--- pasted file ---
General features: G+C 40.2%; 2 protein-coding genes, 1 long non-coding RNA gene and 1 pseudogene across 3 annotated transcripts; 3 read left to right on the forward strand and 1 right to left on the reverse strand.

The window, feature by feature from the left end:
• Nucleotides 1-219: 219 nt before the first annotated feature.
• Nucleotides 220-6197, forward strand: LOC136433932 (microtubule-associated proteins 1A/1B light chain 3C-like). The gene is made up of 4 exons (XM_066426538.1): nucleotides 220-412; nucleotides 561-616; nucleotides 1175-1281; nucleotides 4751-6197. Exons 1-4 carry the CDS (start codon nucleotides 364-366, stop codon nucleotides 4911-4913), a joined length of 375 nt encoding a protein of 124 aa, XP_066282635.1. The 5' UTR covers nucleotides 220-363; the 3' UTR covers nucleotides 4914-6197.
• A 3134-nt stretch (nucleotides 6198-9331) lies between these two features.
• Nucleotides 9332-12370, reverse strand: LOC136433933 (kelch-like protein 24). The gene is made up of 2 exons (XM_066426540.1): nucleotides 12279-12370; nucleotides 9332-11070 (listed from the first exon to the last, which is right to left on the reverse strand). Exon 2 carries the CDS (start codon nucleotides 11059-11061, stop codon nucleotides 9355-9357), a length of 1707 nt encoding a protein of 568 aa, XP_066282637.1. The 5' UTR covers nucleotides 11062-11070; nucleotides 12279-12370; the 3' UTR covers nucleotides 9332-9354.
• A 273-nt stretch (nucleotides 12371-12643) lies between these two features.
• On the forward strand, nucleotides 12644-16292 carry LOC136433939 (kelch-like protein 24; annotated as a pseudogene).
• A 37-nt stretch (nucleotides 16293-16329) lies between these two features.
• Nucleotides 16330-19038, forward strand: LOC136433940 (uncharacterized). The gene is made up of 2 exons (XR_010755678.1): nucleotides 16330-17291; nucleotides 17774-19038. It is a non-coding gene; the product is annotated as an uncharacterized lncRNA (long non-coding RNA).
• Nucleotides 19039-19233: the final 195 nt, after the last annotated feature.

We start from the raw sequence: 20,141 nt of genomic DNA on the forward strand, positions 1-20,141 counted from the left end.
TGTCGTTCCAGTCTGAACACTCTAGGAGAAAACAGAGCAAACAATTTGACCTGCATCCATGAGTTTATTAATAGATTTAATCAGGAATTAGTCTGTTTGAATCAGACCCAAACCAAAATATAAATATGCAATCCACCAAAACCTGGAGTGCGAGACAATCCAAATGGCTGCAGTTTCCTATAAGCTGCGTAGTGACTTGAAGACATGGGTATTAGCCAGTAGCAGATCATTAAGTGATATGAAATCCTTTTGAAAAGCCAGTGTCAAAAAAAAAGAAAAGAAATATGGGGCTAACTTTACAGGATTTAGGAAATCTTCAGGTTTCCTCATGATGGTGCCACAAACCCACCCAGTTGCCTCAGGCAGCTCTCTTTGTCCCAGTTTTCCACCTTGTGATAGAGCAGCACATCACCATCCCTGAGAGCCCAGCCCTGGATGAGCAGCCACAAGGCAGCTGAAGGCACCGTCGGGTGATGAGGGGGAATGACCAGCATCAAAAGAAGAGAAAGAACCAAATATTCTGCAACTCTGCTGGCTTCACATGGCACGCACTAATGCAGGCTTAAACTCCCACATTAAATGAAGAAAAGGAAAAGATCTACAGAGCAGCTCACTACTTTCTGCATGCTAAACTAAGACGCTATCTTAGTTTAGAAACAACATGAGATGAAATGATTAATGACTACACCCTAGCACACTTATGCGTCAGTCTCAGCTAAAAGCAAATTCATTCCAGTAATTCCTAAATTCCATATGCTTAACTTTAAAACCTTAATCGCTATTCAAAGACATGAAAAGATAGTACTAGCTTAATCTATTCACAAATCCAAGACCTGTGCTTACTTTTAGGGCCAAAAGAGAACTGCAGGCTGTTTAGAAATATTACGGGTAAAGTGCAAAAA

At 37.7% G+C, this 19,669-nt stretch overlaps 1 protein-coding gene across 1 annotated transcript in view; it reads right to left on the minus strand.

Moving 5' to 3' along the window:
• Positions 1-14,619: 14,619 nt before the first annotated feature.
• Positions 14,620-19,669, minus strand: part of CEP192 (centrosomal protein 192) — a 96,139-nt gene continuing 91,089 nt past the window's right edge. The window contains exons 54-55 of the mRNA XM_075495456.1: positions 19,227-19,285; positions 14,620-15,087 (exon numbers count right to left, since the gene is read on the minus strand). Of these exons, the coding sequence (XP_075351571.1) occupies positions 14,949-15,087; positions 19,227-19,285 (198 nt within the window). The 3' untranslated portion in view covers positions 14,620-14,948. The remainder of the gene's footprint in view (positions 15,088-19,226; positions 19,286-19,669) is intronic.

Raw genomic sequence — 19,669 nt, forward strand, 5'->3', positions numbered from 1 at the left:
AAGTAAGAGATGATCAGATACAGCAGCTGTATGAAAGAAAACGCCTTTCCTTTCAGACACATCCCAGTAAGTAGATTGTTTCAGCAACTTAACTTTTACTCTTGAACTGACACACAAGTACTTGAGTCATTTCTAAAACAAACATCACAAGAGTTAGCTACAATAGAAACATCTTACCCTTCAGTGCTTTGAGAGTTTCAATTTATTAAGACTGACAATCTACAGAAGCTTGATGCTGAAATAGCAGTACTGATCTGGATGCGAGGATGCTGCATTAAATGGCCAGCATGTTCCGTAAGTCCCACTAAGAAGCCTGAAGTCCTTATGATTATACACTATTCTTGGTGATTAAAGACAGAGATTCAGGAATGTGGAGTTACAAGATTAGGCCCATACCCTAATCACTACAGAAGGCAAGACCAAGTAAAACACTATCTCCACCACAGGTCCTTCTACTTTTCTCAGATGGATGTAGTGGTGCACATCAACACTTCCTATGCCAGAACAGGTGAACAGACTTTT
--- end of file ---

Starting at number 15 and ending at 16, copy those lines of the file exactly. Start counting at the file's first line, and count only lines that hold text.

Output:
Moving 5' to 3' along the window:
• Positions 1-14,619: 14,619 nt before the first annotated feature.